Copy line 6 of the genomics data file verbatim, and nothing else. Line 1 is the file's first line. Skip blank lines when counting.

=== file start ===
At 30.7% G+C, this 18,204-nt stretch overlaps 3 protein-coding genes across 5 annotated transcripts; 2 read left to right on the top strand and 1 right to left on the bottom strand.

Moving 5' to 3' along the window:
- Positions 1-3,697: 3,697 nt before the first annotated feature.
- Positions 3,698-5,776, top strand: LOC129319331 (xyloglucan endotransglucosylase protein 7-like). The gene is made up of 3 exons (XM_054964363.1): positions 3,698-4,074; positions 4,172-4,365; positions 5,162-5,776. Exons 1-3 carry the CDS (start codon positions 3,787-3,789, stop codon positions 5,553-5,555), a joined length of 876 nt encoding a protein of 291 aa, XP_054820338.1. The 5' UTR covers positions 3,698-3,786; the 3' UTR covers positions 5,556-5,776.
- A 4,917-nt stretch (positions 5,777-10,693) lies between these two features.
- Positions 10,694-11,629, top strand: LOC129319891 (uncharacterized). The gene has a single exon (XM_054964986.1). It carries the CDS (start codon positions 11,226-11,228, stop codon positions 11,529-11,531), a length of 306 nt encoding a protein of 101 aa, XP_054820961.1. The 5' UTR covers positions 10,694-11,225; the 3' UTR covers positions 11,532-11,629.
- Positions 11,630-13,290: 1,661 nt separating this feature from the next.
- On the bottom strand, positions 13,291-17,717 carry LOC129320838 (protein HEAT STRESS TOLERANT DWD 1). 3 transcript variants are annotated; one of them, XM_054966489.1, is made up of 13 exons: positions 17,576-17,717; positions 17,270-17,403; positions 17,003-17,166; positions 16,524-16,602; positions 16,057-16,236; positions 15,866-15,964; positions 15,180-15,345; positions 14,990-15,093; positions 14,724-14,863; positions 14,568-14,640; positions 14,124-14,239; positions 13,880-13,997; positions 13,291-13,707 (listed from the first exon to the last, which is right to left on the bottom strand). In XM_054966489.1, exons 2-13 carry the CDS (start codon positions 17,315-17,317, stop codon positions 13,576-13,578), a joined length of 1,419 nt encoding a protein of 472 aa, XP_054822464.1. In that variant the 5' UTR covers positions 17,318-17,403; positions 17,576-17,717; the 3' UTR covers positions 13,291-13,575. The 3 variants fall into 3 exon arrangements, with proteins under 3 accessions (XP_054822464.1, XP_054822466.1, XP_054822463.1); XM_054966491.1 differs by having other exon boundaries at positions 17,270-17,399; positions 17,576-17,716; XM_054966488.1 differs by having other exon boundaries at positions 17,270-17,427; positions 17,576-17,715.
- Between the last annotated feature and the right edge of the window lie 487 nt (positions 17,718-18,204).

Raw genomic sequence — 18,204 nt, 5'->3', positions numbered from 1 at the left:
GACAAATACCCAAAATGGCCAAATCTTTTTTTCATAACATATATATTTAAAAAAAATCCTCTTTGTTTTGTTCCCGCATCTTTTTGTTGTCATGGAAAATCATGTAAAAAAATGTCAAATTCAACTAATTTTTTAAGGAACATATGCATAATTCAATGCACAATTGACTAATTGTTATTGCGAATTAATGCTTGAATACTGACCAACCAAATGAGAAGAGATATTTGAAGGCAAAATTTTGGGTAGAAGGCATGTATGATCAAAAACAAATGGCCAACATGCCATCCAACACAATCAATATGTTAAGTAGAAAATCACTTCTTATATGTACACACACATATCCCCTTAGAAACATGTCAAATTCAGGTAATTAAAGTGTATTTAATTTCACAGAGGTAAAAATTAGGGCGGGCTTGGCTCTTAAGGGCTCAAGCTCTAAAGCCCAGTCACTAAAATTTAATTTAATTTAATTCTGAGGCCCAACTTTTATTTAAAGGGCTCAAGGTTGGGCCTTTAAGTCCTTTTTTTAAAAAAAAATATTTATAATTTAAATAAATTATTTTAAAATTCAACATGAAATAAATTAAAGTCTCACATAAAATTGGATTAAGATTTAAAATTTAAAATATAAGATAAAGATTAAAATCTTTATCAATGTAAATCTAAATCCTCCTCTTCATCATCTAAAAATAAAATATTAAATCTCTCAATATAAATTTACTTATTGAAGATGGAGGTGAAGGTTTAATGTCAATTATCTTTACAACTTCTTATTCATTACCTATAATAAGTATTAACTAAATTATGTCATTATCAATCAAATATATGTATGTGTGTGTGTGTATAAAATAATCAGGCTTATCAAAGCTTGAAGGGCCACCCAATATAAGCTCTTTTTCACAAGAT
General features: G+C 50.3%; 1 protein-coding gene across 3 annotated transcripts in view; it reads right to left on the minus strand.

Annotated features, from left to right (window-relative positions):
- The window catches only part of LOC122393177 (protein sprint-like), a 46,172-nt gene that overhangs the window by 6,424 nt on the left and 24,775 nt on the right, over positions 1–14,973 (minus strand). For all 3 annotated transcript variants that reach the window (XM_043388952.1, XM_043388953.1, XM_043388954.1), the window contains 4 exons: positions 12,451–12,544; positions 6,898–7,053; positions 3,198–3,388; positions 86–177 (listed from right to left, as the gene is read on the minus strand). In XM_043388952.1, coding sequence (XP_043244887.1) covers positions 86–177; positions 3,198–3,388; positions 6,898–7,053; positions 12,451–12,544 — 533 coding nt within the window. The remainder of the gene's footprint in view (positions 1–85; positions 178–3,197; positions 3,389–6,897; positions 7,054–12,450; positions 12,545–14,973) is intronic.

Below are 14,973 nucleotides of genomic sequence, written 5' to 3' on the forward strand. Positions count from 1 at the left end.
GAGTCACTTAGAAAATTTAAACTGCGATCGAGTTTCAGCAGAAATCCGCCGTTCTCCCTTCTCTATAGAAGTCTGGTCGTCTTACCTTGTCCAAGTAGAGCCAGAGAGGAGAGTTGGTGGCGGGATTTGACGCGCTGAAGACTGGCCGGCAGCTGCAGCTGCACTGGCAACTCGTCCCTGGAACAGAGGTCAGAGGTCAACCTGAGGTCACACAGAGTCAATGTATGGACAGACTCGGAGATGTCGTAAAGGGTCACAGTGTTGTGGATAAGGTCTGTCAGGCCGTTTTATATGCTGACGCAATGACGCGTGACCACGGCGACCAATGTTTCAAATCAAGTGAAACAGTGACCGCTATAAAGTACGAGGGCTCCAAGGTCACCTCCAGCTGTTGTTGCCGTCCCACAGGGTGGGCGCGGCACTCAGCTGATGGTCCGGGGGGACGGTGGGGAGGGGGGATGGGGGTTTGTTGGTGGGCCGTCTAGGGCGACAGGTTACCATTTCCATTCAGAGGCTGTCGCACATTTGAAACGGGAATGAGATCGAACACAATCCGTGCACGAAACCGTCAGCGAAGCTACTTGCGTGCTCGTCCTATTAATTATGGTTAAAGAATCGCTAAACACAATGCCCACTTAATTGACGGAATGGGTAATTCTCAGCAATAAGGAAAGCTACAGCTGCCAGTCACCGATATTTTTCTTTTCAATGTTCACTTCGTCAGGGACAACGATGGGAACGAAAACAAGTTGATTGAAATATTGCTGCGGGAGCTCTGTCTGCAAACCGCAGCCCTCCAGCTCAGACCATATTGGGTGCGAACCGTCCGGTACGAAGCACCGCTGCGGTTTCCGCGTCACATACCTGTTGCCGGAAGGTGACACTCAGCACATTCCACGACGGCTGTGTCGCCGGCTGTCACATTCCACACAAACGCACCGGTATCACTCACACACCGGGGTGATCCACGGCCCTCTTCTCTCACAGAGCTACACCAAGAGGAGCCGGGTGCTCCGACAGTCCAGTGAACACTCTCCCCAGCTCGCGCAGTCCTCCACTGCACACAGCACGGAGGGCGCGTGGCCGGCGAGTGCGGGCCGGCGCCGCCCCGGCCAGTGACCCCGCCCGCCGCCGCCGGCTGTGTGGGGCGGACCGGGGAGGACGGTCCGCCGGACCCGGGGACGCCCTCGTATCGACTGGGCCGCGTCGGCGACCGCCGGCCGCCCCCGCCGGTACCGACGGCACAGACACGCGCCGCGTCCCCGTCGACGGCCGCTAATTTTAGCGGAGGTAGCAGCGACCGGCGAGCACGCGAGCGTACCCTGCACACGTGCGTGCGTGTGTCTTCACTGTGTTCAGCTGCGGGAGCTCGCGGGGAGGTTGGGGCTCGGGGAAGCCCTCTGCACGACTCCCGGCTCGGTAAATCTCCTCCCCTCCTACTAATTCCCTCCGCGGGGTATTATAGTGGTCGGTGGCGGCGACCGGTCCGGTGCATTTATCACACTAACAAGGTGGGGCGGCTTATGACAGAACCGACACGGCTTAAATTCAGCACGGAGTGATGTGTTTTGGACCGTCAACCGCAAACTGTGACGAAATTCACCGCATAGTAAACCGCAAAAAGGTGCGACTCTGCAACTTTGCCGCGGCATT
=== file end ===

- Positions 10,694-11,629, top strand: LOC129319891 (uncharacterized). The gene has a single exon (XM_054964986.1). It carries the CDS (start codon positions 11,226-11,228, stop codon positions 11,529-11,531), a length of 306 nt encoding a protein of 101 aa, XP_054820961.1. The 5' UTR covers positions 10,694-11,225; the 3' UTR covers positions 11,532-11,629.